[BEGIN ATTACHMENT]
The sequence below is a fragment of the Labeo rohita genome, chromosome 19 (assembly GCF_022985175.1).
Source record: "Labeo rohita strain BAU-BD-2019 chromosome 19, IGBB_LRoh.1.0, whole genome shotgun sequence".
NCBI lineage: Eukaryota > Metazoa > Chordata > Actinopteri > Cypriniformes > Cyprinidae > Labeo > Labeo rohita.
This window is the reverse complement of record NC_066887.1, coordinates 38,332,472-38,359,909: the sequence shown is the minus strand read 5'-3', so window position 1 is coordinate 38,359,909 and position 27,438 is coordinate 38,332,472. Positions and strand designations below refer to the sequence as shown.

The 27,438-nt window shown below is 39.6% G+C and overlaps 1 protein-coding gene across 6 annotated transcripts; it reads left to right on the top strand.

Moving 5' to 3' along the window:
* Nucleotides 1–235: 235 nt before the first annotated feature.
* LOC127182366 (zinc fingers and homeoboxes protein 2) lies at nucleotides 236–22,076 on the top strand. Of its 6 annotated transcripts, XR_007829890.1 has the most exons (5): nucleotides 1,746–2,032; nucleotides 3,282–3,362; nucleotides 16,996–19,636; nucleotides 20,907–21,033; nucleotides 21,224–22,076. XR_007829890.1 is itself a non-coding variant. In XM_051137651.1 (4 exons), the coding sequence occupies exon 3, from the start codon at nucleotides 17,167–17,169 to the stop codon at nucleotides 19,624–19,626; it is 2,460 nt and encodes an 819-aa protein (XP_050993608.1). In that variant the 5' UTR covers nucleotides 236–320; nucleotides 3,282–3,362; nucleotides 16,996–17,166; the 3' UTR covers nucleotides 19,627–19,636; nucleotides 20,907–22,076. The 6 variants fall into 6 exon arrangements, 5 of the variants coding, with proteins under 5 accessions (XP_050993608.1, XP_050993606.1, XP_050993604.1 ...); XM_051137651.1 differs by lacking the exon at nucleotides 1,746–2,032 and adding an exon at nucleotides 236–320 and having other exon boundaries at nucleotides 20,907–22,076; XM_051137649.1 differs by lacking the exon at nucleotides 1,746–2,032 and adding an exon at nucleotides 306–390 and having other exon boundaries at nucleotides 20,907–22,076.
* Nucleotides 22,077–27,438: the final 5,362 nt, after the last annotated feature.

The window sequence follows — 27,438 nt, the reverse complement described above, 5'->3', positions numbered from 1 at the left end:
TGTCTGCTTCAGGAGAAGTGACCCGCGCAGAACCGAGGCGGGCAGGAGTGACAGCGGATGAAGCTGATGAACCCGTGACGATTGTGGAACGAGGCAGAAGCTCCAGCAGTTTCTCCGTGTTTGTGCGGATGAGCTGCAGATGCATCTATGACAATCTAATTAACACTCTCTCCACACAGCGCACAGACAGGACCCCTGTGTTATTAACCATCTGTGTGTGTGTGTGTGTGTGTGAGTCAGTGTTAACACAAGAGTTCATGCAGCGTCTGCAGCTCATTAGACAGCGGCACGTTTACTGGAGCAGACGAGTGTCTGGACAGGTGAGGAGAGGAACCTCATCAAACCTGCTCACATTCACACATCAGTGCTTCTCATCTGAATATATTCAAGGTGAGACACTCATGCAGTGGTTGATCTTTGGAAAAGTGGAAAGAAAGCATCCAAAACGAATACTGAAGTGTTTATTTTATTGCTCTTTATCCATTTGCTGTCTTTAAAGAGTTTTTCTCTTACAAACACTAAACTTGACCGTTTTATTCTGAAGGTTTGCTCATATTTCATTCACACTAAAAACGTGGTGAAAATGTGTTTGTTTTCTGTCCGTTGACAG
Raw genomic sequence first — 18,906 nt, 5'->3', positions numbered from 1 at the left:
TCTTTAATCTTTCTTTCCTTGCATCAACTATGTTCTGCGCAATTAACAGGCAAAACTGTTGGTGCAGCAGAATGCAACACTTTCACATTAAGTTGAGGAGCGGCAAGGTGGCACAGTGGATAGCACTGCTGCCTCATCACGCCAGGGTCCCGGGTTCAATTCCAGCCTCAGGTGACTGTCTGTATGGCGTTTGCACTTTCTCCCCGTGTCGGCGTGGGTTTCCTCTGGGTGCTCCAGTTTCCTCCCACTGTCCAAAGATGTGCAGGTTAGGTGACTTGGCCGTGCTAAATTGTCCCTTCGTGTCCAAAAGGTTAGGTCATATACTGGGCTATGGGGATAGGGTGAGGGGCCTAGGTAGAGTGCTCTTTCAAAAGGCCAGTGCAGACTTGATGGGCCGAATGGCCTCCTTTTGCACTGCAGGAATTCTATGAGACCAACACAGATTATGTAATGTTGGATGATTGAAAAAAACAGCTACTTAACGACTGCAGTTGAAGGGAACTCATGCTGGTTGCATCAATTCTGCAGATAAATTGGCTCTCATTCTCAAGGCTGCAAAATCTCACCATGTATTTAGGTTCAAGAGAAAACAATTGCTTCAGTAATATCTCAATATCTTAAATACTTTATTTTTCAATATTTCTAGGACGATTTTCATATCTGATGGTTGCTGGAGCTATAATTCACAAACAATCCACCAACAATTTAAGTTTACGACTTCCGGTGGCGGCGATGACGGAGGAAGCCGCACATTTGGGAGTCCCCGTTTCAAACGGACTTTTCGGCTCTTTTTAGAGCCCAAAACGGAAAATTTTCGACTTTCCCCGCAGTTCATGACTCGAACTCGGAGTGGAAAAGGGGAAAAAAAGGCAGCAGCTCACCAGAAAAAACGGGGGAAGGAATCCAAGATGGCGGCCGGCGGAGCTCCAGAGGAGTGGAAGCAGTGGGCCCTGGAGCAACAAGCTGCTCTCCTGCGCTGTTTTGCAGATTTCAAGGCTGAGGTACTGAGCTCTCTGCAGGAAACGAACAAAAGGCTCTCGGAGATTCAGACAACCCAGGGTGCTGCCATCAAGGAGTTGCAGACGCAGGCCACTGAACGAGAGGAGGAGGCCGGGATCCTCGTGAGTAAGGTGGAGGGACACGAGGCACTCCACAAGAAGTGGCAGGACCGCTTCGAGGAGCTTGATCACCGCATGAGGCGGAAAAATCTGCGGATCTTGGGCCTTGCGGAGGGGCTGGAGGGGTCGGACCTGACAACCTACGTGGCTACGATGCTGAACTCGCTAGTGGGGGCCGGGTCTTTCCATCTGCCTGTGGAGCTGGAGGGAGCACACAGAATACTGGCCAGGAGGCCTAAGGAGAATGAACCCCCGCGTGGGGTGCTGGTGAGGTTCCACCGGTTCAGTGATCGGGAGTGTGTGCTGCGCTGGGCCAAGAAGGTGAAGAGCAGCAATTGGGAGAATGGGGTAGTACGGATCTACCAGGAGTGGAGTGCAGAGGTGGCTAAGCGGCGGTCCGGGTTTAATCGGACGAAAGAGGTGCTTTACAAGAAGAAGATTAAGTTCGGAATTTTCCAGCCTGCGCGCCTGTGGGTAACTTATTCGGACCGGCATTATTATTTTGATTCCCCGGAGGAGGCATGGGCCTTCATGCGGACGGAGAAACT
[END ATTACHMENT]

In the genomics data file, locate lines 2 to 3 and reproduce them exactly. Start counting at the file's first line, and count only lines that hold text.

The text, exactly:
Source record: "Labeo rohita strain BAU-BD-2019 chromosome 19, IGBB_LRoh.1.0, whole genome shotgun sequence".
NCBI lineage: Eukaryota > Metazoa > Chordata > Actinopteri > Cypriniformes > Cyprinidae > Labeo > Labeo rohita.